Tuesday, 18 September 2012

Why Things Never Looked Better for UKIP

Lord Stevens couldn’t have timed his defection to UKIP better as a number of events are simultaneously occurring which should bring the Party even closer than it already is to unprecedented political success.  

First, consider the creation by Nikki Sinclaire of a new eurosceptic party. At first glance this might seem like a negative development as it may split the Eurosceptic vote. However, the birth of the We Demand a Referendum Party is undoubtedly a blessing in disguise.

Think of all the UKIP members who do more harm than good to the Party. Those who’ve caused the party to rack up huge legal fees, waged unnecessary wars on the leadership and those who go out of their way to ensure the party gets bad publicity. Who would be in that list? Surely it’s people like Nikki Sinclaire, the writers of Junius, Greg L-Watkins etc. These are exactly the kind of people who will be vacating UKIP and busying themselves with this doomed political venture.

And, while the prospect of the eurosceptic vote being split may seem scary, it is in fact a very small one. Once the tiny initial fanfare in the media the new party has generated fizzles away, it will be unlikely to gain much press coverage at all.

Consider this too: at the last European Elections there were numerous Eurosceptic parties on the ballot papers including No2EU, Libertas and the BNP. They all did pants compared to UKIP which famously beat the governing Labour Party to second place.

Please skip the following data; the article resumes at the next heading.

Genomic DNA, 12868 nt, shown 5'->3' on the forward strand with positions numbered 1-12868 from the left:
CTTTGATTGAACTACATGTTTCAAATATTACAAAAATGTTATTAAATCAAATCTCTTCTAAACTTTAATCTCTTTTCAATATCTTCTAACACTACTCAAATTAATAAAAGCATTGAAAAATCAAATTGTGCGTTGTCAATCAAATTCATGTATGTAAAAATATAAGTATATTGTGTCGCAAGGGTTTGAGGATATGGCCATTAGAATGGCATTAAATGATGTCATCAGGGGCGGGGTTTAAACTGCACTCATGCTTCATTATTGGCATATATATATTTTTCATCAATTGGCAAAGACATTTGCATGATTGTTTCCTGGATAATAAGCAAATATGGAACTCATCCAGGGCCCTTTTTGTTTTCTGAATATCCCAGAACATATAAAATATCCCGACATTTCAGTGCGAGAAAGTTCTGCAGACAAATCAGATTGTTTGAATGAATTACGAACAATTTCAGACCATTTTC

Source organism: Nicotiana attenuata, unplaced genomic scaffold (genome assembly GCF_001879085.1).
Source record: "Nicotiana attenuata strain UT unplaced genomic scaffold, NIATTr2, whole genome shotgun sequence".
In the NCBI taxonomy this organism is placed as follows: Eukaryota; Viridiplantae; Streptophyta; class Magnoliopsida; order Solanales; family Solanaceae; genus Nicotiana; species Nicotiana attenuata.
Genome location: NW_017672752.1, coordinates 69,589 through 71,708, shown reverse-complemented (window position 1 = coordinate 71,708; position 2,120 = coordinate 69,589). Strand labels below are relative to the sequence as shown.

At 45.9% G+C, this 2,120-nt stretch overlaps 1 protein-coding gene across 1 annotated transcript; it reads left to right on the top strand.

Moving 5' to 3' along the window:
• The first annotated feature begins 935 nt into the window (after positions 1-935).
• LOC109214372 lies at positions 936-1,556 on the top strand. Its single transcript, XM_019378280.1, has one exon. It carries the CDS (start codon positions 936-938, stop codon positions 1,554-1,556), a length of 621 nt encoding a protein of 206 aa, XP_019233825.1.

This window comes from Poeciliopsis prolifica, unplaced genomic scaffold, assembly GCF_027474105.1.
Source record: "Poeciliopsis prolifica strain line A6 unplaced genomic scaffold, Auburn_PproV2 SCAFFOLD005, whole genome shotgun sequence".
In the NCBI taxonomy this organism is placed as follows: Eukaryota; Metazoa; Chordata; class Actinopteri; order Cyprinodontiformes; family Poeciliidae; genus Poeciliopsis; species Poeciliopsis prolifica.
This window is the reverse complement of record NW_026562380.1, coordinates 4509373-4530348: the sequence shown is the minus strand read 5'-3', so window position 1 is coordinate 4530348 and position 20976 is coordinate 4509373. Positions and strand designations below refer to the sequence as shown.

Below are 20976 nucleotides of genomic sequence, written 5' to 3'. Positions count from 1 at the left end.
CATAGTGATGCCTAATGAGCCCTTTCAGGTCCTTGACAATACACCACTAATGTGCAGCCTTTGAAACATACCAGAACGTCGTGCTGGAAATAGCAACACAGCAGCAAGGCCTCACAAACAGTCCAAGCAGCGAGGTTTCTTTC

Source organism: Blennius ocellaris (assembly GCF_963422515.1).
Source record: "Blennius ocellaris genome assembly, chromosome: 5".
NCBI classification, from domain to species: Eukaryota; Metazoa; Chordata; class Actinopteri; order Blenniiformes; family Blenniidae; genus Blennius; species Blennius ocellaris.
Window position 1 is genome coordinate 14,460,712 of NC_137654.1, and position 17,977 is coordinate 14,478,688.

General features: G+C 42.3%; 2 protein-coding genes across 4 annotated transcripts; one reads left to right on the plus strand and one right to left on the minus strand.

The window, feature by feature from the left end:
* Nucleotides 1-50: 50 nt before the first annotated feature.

Second, UKIP is riding success in the polls in the build-up to elections where UKIP has the chance to reap real rewards.  The general picture is that UKIP continues to hover around the ankles of the Libdems and there is growing disillusionment among the public with the two main parties.

Third, and finally, UKIP members should embrace the much needed revamping of UKIP’s image. There is simply no question that at least some rebranding is a necessary part of winning an election. UKIP’s pound logo is tired and old now. In the 21st Century political parties, and notably successful ones, constantly rebrand themselves, and this is not necessarily a bad thing so long as it does not lead to party policy being diluted.

In summary, UKIP is in a stronger position than ever before. And, after all, this is a political party that has gone from 4,383 votes in its first contested General Election to well over 920,000 in its last. With the real fruitcakes and gadflies of British euroscepticism leaving to form their own party, things have never looked better.

Julien Conway tweets at @julienconway